The How of Happiness Book

I recently finished reading The How of Happiness by Sonja Lyubomirskiy, who is a professor of psychology at the University of California, Riverside. I would like to share book’s highlights with you. She introduces the concept of happiness as a pie with three slices of different sizes: set point – 50%, life circumstances -10% and intentional activity – 40%. This representation clearly states that it is all in our hands to change our happiness fortune and become happy if we learn how. It is learnable. First, you need to find happiness activities that fit your interests, your values and your needs. The goal is person-activity fit. Three ways that strategies can fit are: fit with the source of your unhappiness, fit with your strengths, fit with your lifestyle. When you choose an activity that is a good fit you will feel motivated to try it, to persist at it, and experience its rewards. The problem is choosing an approach that is inherently fruitless (wealth, approval, beauty) or not well suited to you.

Happiness Activities are:

Practicing Gratitude and Positive Thinking

1. Expressing gratitude

2. Cultivating Optimism

3. Avoiding overthinking and social comparison

Investing in social connections

4. Practicing Acts of kindness

5. Nurturing social relation ships

Managing Stress, Hardship and Trauma

6. Developing Strategies for Coping

7. Learning to forgive

Living in the Present

8. Increasing Flow experiences

9. Savoring Life’s joys

Committing to your Goals

10. Committing to your goals

Taking Care of your body and your soul

11. Practicing Religion and Spirituality

12. Taking Care of your body (meditation, psychical activity, acting like a happy person)

The Five How of sustained happiness:

  1. Positive Emotions
  2. Optimal Timing and Variety
  3. Social Support
  4. Measurement, Effort and Commitment
  5. Habit

The mind is its own place. And “in itself can make a heaven of hell and a hell of heaven”, John Milton wrote in Paradise lost. Happiness is how you think about your world, yourself and other people. Avoid overthinking and social comparison topic is one of my favorite in the book:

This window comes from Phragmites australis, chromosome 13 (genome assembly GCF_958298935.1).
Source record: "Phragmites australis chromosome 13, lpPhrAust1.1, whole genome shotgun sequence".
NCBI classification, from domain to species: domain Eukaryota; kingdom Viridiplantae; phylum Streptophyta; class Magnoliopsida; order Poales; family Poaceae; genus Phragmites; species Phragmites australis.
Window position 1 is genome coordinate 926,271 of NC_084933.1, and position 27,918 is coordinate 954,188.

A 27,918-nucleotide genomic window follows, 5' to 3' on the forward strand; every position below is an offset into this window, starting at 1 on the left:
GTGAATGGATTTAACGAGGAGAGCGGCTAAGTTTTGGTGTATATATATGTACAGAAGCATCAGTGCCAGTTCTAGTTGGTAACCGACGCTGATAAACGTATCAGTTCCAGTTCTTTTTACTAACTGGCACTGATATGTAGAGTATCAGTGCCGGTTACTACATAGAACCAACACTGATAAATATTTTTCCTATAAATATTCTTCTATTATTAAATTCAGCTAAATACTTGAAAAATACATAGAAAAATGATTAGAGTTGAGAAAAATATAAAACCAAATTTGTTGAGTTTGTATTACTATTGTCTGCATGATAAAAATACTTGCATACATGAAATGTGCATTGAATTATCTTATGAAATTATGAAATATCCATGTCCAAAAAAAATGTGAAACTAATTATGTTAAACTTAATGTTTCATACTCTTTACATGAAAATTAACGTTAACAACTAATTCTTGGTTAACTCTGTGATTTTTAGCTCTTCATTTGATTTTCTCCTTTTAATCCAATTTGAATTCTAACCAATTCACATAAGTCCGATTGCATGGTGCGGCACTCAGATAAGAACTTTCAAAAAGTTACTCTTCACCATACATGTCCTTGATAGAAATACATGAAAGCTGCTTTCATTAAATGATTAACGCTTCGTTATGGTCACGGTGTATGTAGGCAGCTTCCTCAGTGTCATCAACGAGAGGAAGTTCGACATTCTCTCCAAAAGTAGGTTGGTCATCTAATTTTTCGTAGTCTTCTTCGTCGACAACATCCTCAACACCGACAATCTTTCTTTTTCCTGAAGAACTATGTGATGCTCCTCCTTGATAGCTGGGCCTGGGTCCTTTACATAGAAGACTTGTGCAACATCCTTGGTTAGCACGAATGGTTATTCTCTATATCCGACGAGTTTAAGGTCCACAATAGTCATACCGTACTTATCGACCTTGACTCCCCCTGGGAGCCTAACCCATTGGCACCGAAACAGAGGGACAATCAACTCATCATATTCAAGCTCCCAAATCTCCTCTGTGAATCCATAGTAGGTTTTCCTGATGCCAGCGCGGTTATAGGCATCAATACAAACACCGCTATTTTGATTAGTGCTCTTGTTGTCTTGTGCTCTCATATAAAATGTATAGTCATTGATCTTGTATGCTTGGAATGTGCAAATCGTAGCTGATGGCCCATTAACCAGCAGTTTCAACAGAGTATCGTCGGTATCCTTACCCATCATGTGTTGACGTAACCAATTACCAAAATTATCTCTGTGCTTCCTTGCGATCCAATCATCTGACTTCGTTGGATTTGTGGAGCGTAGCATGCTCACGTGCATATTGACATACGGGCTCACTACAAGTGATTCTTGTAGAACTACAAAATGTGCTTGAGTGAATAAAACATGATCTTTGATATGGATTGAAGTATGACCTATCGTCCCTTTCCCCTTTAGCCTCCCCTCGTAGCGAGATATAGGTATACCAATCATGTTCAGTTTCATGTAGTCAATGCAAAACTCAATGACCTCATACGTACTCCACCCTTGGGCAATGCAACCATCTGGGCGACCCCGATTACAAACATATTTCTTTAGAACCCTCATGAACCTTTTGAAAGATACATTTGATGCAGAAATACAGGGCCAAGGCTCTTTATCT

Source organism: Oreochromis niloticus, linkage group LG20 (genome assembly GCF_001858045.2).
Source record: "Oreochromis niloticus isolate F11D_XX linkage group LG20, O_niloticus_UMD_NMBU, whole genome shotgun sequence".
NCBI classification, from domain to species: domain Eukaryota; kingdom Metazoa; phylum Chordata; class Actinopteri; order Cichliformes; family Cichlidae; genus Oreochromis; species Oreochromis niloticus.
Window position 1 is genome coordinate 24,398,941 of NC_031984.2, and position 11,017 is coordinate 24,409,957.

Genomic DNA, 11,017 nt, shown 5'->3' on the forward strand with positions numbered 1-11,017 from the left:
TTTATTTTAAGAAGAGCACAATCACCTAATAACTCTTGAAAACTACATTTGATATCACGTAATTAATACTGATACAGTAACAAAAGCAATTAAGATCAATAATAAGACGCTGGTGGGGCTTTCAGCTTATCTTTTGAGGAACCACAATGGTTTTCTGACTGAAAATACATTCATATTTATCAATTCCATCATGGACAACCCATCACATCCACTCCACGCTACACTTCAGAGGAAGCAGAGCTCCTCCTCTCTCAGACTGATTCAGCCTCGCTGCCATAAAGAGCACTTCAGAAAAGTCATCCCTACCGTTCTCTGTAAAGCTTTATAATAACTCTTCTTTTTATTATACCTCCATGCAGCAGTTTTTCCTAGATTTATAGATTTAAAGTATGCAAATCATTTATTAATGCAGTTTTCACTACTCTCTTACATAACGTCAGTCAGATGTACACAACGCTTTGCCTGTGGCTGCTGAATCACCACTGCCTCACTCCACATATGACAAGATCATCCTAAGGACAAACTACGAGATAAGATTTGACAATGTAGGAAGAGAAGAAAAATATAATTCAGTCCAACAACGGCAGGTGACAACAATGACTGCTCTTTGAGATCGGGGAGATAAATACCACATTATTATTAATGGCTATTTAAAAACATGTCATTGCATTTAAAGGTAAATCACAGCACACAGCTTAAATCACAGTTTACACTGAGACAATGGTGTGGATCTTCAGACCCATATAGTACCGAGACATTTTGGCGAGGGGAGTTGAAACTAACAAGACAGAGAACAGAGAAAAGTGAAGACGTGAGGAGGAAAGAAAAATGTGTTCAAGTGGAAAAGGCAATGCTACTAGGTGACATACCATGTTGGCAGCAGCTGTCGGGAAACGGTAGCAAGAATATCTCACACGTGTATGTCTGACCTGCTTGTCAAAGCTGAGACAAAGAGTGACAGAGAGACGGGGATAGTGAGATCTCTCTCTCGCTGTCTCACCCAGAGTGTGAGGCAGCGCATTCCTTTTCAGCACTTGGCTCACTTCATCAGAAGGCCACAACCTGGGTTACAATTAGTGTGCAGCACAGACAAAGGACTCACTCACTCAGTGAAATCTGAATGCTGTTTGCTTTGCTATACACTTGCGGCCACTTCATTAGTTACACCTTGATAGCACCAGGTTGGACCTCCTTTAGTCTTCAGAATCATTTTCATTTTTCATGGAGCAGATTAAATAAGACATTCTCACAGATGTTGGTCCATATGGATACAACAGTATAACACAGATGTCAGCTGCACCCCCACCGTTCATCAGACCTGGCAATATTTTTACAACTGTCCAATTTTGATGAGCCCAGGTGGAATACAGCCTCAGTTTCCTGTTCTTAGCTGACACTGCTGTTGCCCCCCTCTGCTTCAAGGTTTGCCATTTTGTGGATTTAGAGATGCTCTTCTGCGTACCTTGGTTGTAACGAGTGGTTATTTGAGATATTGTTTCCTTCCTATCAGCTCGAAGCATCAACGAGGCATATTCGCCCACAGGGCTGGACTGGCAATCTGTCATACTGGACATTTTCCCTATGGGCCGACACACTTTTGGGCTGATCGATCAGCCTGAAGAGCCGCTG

She writes that when you have negative thoughts, the first strategy is to distract yourself. Read or watch something that is funny or suspenseful. Listen to a song that is transporting, meet a friend for a tea, do a physical activity that gets your heart rate up. Any activity could work, as long as it absorbs and compels you, and is not harmful to you or others. She adds that it is perfect time to hone resources and skills, like creativity and sociability and problem-solving skills. The second strategy is called Stop or no, when you resume overthinking. Think of something else. Forbid yourself of ruminating. The third strategy is from Dear Abby, who set aside 30 minutes a day for exactly this purpose –ruminating, and nothing else. The fourth strategy is to talk to sympathetic and trusted person about your thoughts and troubles. And the final strategy involves writing. Finding meaning in the trauma through writing seems to reduce how often and how intensely we express intrusive thoughts about it. I would add to this list volunteering.

Another helpful technique is to dodge overthinking triggers, learn to meditate, and take in the big picture. Like its extreme version: will it matter when you are on your deathbed?

Visualize yourself as a microscopic dot on Earth, which is a tiny part of the Milky Way, which makes an infinitesimal speck of the Universe. Few things in life are so significant that they are worth overthinking. I personally like Buddhist approach to temporarily delete meaning and think that all is void and empty of meaning and start afresh. It will give you a new point of view on life. If it will matter in one year, then think of it as a lesson and learn. Another way to stop overthinking is to act to solve problems and develop problem-focused and emotion-focused copying.

Based on this book, Signal Patterns developed a mobile app called Live Happy, and you can use some of the activities described in the book in your everyday life, like savoring, gratitude journal, acts of kindness, increasing flow experiences and social support. There are other good points in the book about the benefits of committed goal pursuit, taking care of your body and soul. On the topic of living in the present, I would recommend the book “Veronica decides to die” by Paolo Coelho and “The Heart of Paris” movie. Happiness is always in your memory bank…

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